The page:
From College Student To Self-Employed: 4 Skills You Already Have For Success

From College Student To Self-Employed: 4 Skills You Already Have For Success
  • Opening Intro -

    For some students a college degree is the first logical step in becoming a successful entrepreneur.

    They dream of owning their own business and being among the self-employed.

    While some might chuckle at their audacity to dream, there is good reason to ignore those naysayers.


Why? Because the very same skills you are developing and strengthening in college are the very same set of skills required of those that are successfully self-employed. So the next time someone tries to damper your ambition, hand them this article and keep on keepin’ on.

Time Management

There are several crucial skills that any self-employed person must possess and chief among them is time management. In college you are juggling classes, homework, your social life, and a hundred other things. It’s easy to get off balance. But those that succeed in college know just how important maintaining that balance is when it comes to maintaining your grades and sanity.

The same applies to those that work for themselves. There are no parents or boss telling you what you have to do and the balance of work and life is completely in your hands. Distractions abound just as they did in college and it is your responsibility to know when to focus and when to take a break. This includes making time for self-care so that your mental, emotional, and physical needs are being met and balanced along with your time. So the four years you spent wildly trying to manage a jam packed calendar will make self-employment a breeze.


Nobody learns about self-motivation as fast as a freshman in college. Few things hurl you into the world of every man for himself like that first year away from home. You have to learn to get out of bed on time without your parents, to manage your time and actually study, and to eat something other than pizza before you end up in a state of unhealthy misery. For some this is a natural skill and for others it takes time and mistakes in order to master.

Either way, learning to self-motivate is a crucial skill for the self-employed. They have to chase down new opportunities, maintain current relationships, and get out of bed everyday and go to work even if that means walking across the hall to their spare bedroom turned office. And, just like in college, the person that suffers the most when the work doesn’t get done is you. After four years or more of motivating yourself to go to class, studying when you’d rather be sleeping or doing literally anything else, and simply getting out of bed in order to get to class on time- you are a self-motivating pro. You’ve got this.

Build the skill set of time management and self-motivation. View our life success module for life management development. But before you go, please help us grow by giving us a quick comment/share so everyone can enjoy this valuable read.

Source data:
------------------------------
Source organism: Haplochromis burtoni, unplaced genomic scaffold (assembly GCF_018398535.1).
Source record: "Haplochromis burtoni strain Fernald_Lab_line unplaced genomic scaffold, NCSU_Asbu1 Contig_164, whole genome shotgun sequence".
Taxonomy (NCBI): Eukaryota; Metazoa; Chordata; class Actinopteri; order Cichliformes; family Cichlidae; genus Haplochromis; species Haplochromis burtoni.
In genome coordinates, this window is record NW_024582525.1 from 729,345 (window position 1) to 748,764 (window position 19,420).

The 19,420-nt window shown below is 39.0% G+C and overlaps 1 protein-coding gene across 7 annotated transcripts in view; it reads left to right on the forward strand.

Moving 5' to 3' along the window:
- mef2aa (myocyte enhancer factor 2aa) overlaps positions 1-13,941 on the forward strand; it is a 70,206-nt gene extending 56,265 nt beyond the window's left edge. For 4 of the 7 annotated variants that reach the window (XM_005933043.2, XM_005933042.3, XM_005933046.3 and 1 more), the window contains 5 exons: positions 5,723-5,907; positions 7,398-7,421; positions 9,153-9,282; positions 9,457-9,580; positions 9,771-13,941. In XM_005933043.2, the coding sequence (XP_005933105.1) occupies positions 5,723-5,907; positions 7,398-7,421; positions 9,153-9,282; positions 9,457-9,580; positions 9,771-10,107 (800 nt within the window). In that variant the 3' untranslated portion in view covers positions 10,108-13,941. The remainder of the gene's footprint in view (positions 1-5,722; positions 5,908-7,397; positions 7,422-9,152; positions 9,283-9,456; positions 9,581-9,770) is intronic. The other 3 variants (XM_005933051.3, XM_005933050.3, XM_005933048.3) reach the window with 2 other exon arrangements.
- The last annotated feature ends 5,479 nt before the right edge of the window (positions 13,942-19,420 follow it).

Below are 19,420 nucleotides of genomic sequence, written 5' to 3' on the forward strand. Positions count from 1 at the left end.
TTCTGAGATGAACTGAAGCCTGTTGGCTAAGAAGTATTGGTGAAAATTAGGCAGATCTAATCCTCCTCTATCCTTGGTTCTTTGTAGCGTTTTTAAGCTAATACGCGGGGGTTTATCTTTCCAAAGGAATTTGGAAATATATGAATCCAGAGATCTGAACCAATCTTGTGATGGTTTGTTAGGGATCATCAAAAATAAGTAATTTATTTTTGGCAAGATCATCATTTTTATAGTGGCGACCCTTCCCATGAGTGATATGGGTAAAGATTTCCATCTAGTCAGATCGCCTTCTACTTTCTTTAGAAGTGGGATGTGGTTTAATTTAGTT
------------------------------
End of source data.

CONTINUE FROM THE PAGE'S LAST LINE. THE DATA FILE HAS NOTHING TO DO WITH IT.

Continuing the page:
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Creative Thinking

College is the place where innovation and creativity become second nature. From creating ways to study so that math formula finally sticks to writing research papers, there is almost no day in a student’s life that doesn’t utilize and strengthen the right side of the brain. This ability to think outside of the box will serve those desiring to be successfully self-employed well.

You will be able to think of business models that are original and capitalize on a need in the market. Business plans and presentations will be simple compared to some of those research papers you painstakingly wrote in college. This ability will lend itself to helping you find innovative ways to communicate with others and attract new clients. If creativity is the muscle of entrepreneurship, you have proven with a degree that you are capable of flexing it.

Interpersonal Skills

When you think of self-employment you don’t necessarily think of the need to be a good communicator. However, you will be communicating directly with potential and current clients throughout your career. College is the perfect testing ground for those skills as you navigate classes with different types of professors, roommates, and relationships with new people. In order to survive college you have to learn to respect people even if you don’t agree with them and you have to learn how to negotiate. The same is true of the self-employed.

Contracts won’t negotiate themselves and some clients will not be pleasant to work with. But you have lived with roommates and debated with professors. Your interpersonal skills are something that you have honed and sculpted over the years. So you can reach for those contracts with confidence and pick up the phone to call those clients with confidence. You are now a communicating machine.

It’s no small leap from college student to graduate. You have utilized your time, self-motivated and persevered, strengthened your creative thinking abilities, and learned more interpersonal skills. You have done all of this and more while earning your degree. Your dedication and hard work is to be admired. And while it’s no small leap to graduation, it’s a smaller leap from college graduate to successful self-employment.

So learn how to filter naysayers from those giving good advice and stand confident in all you have accomplished and learned. All of the skills you worked so hard to call your own will shine in your new endeavor. Now, grab that dream and leap.

Stephanie March is a college grad and former MFA student. She is a writer that has been featured on sites like Tiny Buddha and The Huffington Post. You can find her on Twitter.


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